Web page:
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Old 12-28-2007, 11:22 AM   #15
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Good advice David.

I have also been told that putting the hand held GPS and laptop in a metal tin helps too. The tin becomes in effect a Farraday's cage and protects against electromagnetic surges.

In all my years at sea I have only once been in a vessel which was struck by lightning and that was off the coast of Liberia. It did not do much damage but the magnetic compasses went wild producing errors in the region of 70 degrees. The ship's magnetism was altered too which meant that we would really have had problems if we had not had a gyro compass. I agree that the chance of a lightning strike is not great. Far more likely that salt, damp and vibration will kill the laptop.

Aye // Stephen
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Old 12-28-2007, 11:35 AM   #16
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Hi Stephen, I have read accounts where mariners place their small portable 'back-up' gear such as the hand held GPS and VHF in the microwave. I understand it is such a contrivance as to make Mick Faraday a proud man.

For those concerned about charts...particularly electronic charts which come from other than reputable retail establishments...please check an old thread here http://www.cruiserlog.com/forums/index.php...stolen+software

Cheers

David.
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Old 12-30-2007, 10:41 PM   #17
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Hello Tom,

You have lots of good feed back on Charts and charting your way across the seas.

Now to cats :- Also check out Maxingout's topic of 25 Dec -- http://www.maxingout.com/storm_management.htm -- where Dave covers storms and gives good 1st hand info on Catamarans.

Your Quote:

"We are sold on Cats and are looking at Maine Cats, Dean 441, Island Spirits, Admiral and possibly Leopards and would appreciate any first hand problems with any of those. OR any other cats that you like."


As one multihuller giving a direction on what to look for in off-shore catamaran specifications :-

Look first and foremost at the height of the bridge deck above the sea when loaded to pay load capacity - this measurement taken from under the deck down to the sea surface. Also there should be no pods or nacelles or other structures hanging from the bridge deck between the hulls. Bridge decks that have a good clearance free of under-slung structures will provide better cruising speed, better tracking, less slamming, less headaches.

Another spec to look for is the width of the beam. In cats - the measurement taken at the widest point on the outside of the 2 hulls) in cats up to say 50ft LOA the beam will be close to a ratio of 2 : 1 , ie 25ft. (any wider beam may preclude lifting in most travel lifts) However, a wide beam allows for better stability.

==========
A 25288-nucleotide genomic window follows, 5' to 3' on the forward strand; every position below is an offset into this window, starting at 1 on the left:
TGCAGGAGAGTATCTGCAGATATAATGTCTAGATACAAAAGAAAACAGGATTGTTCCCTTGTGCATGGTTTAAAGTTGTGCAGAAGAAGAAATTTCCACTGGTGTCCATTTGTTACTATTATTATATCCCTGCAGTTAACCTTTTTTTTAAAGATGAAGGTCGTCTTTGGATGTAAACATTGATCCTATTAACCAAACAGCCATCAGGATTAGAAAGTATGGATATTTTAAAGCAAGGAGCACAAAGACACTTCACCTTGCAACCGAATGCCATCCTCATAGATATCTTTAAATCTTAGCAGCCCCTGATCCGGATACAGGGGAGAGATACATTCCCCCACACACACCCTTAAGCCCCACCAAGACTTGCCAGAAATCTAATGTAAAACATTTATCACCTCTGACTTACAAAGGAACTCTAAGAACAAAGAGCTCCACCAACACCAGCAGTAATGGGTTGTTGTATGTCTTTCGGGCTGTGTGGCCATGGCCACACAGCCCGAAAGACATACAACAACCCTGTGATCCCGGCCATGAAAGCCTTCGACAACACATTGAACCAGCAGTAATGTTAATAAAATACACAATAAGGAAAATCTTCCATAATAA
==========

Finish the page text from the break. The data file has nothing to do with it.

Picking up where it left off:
While still on the subject of hulls - the modern cat will have vertical bows and the sterns will be sugar scoops with built in boarding steps, the aft ends will be out of the water when the boat is fully laden.

Rigging : look for cats that specify over-size stays and shrouds - avoid spreaders that set at 45 degrees aft of the mast. The mainsail track when curved at the same radius as the aft end of the boom will provide constant tension on the sail when moving from one tack to another.

Cutter rigged with inner-forestay close to the forestay allows wing to wing with sails close in size.

That's a start.

Richard
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Old 12-31-2007, 02:43 AM   #18
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Nausekaa:

I may agree that direct hits are rare, but 'too close' is another thing.

Singapore area is conciddered the 'worst'.

I got burned out once between Bali and Singapore, last year day before start of the Raja Muda regatta in Port Klang three of us 'lost' the wind indicator, and in the 2 years I've been living in Langkawi I have supplied another 3 wind indicators due to 'too close'. I guess it comes down a lot to sailing area. One thing I have noticed: all the affected ones have been the 'old' type Raymarine??? One thing I've done in all cases is to put a switch/plug on the wind indicator circuit to atleast prevent the instruments from burning out. The Sea Talk have its advantages, but also dangers.
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Old 12-31-2007, 04:27 AM   #19
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Quote:
Originally Posted by haffiman37 View Post
Nausekaa:

I may agree that direct hits are rare, but 'too close' is another thing.

Singapore area is conciddered the 'worst'.